Ever since the country’s Meteorological Department began keeping records 122 years ago, India has recorded its warmest March this year, threatening life and food supplies. Already many countries are going through severe heatwaves and now India is also about to enter its hottest season.
The average nationwide temperature in March was 33.1 °C (91.6 °F), the third warmest on record, surpassing the 32.7 °C recorded in March 2021. While March is typically a colder month in India, between April and May Before the hottest summer months in the U.S., climate scientists believe that India’s spring season is shortening and transforming due to the accumulation of greenhouse gases in the atmosphere.
Sunil Das, a rickshaw puller in Noida, near Delhi, told Quartz, “It has become impossible to work after 10 a.m..” “I go back home after 10 o’clock and start again in the evening when the heat subsides a bit,” Das said, “It has reduced my earnings, but what else do I have?
Increasing hot summer days
As the country enters its summer months, which end when the rainy monsoon season begins. India has seen a significant increase in the number of heatwave days between April and June, with days rising steadily above 40°C in the plains and 30°C in the mountainous regions.
Between 1981 and 1990, the India Meteorological Department counted 413 heatwave days; Between 2001 and 2020, there were 575 heatwave days; And between 2011 and 2020, 600 hot days were counted. “There is no doubt that extreme heat and heatwave events are on the rise in India. This can have deadly effects. While India’s average temperature between 1960 and 2009 increased by only 0.5 °C, according to a 2017 study , a 146% increase in heat-related mortality or the likelihood of a heat event marked by more than 100 deaths.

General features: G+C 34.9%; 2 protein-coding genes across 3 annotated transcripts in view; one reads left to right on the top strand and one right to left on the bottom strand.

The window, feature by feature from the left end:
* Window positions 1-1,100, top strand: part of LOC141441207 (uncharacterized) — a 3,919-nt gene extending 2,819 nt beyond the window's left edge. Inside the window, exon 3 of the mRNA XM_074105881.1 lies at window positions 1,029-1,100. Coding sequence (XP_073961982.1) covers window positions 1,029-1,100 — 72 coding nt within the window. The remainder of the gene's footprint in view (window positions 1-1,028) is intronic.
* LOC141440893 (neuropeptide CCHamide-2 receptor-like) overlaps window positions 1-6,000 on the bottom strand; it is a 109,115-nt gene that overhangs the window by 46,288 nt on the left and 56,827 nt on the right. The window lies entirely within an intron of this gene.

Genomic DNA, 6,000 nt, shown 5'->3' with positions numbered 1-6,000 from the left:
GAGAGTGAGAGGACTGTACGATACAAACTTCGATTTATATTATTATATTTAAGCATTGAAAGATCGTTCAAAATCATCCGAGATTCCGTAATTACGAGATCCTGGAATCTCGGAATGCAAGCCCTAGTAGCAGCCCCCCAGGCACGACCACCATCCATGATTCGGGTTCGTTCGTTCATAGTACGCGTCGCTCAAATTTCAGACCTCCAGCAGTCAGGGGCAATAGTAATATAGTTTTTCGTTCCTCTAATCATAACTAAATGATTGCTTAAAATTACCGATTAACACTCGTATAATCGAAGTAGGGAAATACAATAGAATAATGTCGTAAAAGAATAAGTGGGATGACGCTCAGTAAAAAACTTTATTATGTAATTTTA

Impact on crop yield
The onset of summer and the increasing number of summer days has also affected wheat production. India’s domestic wheat prices have increased by 5% to 7% due to low crop yields across India. Punjab, Haryana, and Uttar Pradesh—the country’s breadbasket states—all reported a 10%-35% drop in yield due to the onset of summer and the additional rainfall seen in December and January. Heatwaves across India have also been linked with hot, dry winds across the north Indian plains, leading to unusual farm fires in April, leading to a further drop in production. Farmers have to queue endlessly to buy fertilizer. Otherwise, in the middle of the night, someone has an extra sack which they are selling in the black market, they have to buy from them.”